Supercharge Your Python Asyncio With Aiomultiprocess: A Comprehensive Guide | by Peng Qian | Jul, 2023

Finally, based on my experience, let me share some more practical best practices.

Use pool only

Although aiomultiprocess also provides the Process and Worker classes for us to choose from, we should always use the Pool class to ensure maximum efficiency due to the significant resource consumption of creating processes.

How to use queues

In a previous article, I explained how to use asyncio.Queue to implement the producer-consumer pattern to balance resources and performance.
In aiomultiprocess, we can also use queues. However, since we are in a process pool, we cannot use asyncio.Queue. At the same time, we cannot directly use multiprocessing.Queue in the process pool.
In this case, you should use multiprocessing.Manager().Queue() to create a queue, with the code as follows:

import random
import asyncio
from multiprocessing import Manager
from multiprocessing.queues import Queue

from aiomultiprocess import Pool

async def worker(name: str, queue: Queue):
while True:
item = queue.get()
if not item:
print(f"worker: {name} got the end signal, and will stop running.")
await asyncio.sleep(random.uniform(0.2, 0.7))
print(f"worker: {name} begin to process value {item}", flush=True)

async def producer(queue: Queue):
for i in range(20):
await asyncio.sleep(random.uniform(0.2, 0.7))
queue.put(random.randint(1, 3))

async def main():
queue: Queue = Manager().Queue()
producer_task = asyncio.create_task(producer(queue))

async with Pool() as pool:
c_tasks = [pool.apply(worker, args=(f"worker-{i}", queue))
for i in range(5)]
await asyncio.gather(*c_tasks)

await producer_task

if __name__ == "__main__":

Using initializer to initialize resources

Suppose you need to use an aiohttp session or a database connection pool in a coroutine method, but we cannot pass arguments when creating tasks in the main process because these objects cannot be pickled.

An alternative is to define a global object and an initialization method. In this initialization method, access the global object and perform initialization.

Just like multiprocessing.Pool, aiomultiprocess.Pool can accept an initialization method and corresponding initialization parameters when initialized. This method will be called to complete the initialization when each process starts:

import asyncio

from aiomultiprocess import Pool
import aiohttp
from aiohttp import ClientSession, ClientTimeout

session: ClientSession | None = None

def init_session(timeout: ClientTimeout = None):
global session
session = aiohttp.ClientSession(timeout=timeout)

async def get_status(url: str) -> int:
global session
async with session.get(url) as response:
status_code = response.status
return status_code

async def main():
url = ""
timeout = ClientTimeout(2)
async with Pool(initializer=init_session, initargs=(timeout,)) as pool:
tasks = [asyncio.create_task(pool.apply(get_status, (url,)))
for i in range(3)]
status = await asyncio.gather(*tasks)

if __name__ == "__main__":

Exception handling and retries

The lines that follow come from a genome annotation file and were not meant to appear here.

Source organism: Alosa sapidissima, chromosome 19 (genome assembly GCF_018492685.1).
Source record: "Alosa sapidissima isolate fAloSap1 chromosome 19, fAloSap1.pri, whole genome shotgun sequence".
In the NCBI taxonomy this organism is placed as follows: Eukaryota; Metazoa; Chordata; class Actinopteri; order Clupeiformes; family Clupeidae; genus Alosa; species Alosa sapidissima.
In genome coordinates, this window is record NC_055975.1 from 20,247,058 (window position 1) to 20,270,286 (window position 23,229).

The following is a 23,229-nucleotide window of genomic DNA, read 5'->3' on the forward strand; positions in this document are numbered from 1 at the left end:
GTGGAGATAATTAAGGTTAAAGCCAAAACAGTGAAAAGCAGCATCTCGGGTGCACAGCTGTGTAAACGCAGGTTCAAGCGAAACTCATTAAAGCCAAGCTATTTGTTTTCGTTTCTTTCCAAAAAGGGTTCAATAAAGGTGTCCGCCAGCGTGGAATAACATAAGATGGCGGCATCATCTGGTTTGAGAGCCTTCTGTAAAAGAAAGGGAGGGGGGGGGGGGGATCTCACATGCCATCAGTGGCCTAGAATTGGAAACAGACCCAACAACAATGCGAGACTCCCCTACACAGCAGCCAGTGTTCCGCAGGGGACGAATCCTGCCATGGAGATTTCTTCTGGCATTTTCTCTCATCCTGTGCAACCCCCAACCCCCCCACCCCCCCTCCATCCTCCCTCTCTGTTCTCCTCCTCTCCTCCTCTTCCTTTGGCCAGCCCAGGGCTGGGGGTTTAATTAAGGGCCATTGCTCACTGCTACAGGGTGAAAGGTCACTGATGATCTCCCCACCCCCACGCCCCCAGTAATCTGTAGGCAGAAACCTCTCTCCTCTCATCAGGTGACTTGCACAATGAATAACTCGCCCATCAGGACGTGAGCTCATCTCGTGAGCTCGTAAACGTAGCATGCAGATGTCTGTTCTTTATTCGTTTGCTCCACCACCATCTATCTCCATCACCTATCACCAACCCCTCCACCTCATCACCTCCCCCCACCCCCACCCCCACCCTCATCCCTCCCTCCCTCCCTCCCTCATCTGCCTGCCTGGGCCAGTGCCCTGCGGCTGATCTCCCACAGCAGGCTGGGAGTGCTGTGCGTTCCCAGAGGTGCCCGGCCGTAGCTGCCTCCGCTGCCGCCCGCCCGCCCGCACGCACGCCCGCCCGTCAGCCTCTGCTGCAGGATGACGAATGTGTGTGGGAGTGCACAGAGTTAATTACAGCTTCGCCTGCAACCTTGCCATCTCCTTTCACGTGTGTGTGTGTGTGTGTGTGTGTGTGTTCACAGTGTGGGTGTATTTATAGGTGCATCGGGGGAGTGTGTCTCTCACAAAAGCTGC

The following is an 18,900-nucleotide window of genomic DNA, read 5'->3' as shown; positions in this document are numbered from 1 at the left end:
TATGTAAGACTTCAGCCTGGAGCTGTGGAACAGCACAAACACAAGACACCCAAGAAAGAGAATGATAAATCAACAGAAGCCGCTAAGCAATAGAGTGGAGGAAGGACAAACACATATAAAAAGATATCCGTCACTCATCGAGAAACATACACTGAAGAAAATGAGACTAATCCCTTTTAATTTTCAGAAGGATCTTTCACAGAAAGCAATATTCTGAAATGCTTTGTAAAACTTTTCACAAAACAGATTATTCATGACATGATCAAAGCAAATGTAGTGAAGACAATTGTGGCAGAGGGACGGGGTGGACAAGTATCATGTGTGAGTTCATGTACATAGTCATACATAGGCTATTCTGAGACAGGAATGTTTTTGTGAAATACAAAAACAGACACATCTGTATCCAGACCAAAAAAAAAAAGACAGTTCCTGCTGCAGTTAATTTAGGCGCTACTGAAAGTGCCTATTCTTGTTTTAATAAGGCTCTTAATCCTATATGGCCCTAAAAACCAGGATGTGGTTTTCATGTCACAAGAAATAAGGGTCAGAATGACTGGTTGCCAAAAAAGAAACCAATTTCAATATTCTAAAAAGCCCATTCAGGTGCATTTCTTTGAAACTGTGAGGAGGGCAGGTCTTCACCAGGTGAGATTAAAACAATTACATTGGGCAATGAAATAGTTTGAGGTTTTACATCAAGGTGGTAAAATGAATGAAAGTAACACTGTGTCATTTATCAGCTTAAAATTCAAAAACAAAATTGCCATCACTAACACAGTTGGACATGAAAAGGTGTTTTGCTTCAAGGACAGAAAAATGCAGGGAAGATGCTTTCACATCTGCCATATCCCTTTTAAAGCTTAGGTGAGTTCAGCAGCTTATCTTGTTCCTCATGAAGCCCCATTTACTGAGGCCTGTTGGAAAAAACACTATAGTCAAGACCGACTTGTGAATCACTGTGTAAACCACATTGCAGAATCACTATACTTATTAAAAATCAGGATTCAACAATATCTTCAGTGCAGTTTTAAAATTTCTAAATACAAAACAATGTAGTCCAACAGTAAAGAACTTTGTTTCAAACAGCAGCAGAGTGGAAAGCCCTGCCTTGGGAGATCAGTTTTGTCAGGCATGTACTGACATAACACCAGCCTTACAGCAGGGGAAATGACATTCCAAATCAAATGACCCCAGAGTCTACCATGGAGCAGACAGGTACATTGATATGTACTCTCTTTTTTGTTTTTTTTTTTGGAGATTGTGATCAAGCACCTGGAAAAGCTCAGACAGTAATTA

Although aiomultiprocess.Pool provides the exception_handler parameter to help with exception handling, if you need more flexibility, you need to combine it with asyncio.wait. For the usage of asyncio.wait, you can refer to my previous article.

With asyncio.wait, you can get tasks that encounter exceptions. After extracting the task, you can make some adjustments and then re-execute the task, as shown in the code below:

import asyncio
import random

from aiomultiprocess import Pool

async def worker():
await asyncio.sleep(0.2)
result = random.random()
if result > 0.5:
print("will raise an exception")
raise Exception("something error")
return result

async def main():
pending, results = set(), []
async with Pool() as pool:
for i in range(7):
while len(pending) > 0:
done, pending = await asyncio.wait(pending, return_when=asyncio.FIRST_EXCEPTION)
print(f"now the count of done, pending is {len(done)}, {len(pending)}")
for result in done:
if result.exception():
results.append(await result)

if __name__ == "__main__":

Using Tenacity for retries

Of course, we have more flexible and powerful options for exception handling and retries, such as using the Tenacity library, which I explained in this article.

With Tenacity, the code above can be significantly simplified. You just need to add a decorator to the coroutine method, and the method will automatically retry when an exception is thrown.

import asyncio
from random import random

from aiomultiprocess import Pool
from tenacity import *

async def worker(name: str):
await asyncio.sleep(0.3)
result = random()
if result > 0.6:
print(f"{name} will raise an exception")
raise Exception("something wrong")
return result

async def main():
async with Pool() as pool:
tasks =, [f"worker-{i}" for i in range(5)])
results = await tasks

if __name__ == "__main__":

Using tqdm to indicate progress

I like tqdm because it can always tell me how far the code has run when I’m waiting in front of the screen. This article also explains how to use it.

Since aiomultiprocess uses asyncio’s API to wait for tasks to complete, it is also compatible with tqdm:

import asyncio
from random import uniform

from aiomultiprocess import Pool
from tqdm.asyncio import tqdm_asyncio

async def worker():
delay = uniform(0.5, 5)
await asyncio.sleep(delay)
return delay * 10

async def main():
async with Pool() as pool:
tasks = [asyncio.create_task(pool.apply(worker)) for _ in range(1000)]
results = await tqdm_asyncio.gather(*tasks)


if __name__ == "__main__":

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